Like Saunders earlier, Galston thinks that many of the resentful feel they are “being treated unjustly, unfairly, or disrespectfully.” The appearance of Trump and discovery of like-minded people—via the Internet and the person-to-person contacts of smaller towns—help overcome feelings of powerlessness. Feeling more powerful, some “people merely want a remedy for the injustice they have experienced. But others—typically those who experience disrespect—want more than redress; they want revenge.”
Galston closes his essay with some suggestions for dealing with Trumpite resentments, but they are less compelling than his analysis of them. Partly this is because, while some are legitimate, others—like the reluctance of many white Christians to grant equal rights to all ethnic and religious minorities—are not. As we learned from examining the supporters of Hitler, understanding the difficulties of people and even sympathizing with their plight (e.g., being jobless) does not mean condoning resentments that lead to hateful behavior like victimizing Jews.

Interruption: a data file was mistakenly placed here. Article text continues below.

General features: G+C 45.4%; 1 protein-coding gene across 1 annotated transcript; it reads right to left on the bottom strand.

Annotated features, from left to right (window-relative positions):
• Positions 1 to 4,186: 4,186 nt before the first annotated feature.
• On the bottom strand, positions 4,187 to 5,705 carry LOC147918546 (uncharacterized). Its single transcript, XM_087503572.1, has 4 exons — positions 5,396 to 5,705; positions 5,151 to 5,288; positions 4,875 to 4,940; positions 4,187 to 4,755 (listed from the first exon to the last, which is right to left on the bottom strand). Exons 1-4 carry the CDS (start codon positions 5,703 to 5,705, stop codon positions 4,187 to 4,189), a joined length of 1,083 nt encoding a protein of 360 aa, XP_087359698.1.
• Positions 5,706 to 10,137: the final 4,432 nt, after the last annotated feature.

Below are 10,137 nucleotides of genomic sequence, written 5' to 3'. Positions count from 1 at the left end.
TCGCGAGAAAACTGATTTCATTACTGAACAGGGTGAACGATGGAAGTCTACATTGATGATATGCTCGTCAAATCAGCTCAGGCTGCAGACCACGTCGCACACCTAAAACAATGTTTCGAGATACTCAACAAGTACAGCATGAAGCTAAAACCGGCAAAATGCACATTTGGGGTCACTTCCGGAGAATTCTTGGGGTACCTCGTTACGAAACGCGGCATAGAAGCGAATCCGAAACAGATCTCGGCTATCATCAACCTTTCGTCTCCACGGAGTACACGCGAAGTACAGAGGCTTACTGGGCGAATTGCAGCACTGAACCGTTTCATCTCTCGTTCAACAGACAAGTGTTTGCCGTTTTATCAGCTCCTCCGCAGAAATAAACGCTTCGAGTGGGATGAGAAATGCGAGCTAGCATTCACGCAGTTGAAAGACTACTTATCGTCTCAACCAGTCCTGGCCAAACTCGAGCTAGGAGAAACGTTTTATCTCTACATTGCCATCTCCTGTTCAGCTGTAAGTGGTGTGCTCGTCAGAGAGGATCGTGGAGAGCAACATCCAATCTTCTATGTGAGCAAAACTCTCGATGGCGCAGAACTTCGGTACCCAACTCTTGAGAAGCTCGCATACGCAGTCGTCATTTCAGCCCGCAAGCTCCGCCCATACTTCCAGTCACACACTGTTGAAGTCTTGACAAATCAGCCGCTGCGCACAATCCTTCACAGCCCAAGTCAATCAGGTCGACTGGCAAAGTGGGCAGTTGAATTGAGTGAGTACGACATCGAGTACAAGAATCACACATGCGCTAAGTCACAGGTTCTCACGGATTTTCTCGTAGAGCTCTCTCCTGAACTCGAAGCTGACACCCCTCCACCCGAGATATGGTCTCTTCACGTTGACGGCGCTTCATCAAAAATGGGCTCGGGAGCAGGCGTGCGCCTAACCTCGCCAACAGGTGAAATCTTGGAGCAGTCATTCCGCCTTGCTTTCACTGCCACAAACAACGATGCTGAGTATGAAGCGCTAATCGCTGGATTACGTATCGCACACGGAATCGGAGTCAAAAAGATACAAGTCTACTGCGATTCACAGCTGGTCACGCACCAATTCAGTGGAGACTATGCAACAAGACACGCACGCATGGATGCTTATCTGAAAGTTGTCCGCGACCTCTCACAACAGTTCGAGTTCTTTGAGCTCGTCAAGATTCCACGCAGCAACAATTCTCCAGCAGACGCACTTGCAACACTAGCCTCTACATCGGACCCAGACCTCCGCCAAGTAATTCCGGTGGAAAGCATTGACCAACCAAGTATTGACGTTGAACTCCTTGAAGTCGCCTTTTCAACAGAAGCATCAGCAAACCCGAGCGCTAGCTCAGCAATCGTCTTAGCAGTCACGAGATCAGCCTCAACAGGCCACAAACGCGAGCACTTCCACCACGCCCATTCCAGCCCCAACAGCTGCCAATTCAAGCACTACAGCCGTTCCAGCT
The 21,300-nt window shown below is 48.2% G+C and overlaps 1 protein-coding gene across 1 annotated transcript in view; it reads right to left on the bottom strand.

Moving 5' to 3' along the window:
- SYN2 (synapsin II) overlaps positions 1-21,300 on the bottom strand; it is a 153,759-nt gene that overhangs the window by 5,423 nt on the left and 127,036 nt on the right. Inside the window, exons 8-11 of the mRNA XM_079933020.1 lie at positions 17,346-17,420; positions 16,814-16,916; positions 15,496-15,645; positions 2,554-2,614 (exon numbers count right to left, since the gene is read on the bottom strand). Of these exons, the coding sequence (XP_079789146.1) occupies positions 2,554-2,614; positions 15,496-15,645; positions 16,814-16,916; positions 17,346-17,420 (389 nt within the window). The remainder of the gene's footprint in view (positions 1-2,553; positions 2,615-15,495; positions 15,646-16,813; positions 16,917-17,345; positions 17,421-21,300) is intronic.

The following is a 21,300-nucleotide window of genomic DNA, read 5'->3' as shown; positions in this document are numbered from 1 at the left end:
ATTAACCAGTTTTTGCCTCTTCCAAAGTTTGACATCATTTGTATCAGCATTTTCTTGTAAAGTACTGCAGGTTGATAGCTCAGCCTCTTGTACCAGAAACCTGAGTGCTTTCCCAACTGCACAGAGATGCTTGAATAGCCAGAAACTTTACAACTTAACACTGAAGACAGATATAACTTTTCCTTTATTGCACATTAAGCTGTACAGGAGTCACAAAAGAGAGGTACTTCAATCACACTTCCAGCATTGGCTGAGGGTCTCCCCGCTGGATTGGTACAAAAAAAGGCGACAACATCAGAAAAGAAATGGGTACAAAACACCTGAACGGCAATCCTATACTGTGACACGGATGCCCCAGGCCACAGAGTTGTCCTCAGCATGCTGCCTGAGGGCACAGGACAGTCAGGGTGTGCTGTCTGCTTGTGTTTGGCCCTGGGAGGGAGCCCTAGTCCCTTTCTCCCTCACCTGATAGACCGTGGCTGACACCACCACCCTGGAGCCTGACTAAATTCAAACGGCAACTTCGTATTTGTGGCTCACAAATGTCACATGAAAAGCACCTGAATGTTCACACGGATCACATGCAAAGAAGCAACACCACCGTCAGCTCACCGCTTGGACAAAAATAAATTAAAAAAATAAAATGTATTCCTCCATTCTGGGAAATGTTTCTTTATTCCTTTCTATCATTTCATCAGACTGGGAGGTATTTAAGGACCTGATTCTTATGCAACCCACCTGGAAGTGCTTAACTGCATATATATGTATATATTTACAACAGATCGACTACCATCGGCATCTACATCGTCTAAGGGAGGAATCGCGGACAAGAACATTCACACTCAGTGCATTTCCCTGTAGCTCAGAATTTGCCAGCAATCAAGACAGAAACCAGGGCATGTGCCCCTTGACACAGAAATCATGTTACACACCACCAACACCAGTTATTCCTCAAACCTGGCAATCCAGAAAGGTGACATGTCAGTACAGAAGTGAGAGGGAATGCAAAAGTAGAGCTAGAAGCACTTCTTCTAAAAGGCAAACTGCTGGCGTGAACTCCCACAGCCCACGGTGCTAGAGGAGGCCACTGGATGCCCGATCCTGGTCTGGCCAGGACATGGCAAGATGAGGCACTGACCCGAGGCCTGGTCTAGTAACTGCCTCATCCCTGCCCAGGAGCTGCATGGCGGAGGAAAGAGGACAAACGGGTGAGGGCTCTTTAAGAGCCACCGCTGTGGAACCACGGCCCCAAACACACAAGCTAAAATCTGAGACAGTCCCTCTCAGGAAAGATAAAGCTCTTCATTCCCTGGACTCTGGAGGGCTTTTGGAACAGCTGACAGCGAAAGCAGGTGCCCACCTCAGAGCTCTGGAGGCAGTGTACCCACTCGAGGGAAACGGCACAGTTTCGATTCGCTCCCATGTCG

The preceding comparison between two phenomena of group resentment, separated by almost a century, in two different countries and political cultures, omits many contrasts and nuances. In addition, we know how Hitler and German Nazism ended. The ending of the Trumpite culture of resentment is still unknown. Will it gradually decline? Will the Biden administration successfully address many of the Trumpite grievances? Will Republicans continue to stoke them? Will Trump run again in 2024? None of us know for sure. But thanks to the writings of Galston and others–he mentions Katherine Cramer and Arlie Hochschild–we better understand the resentments, and that’s a start.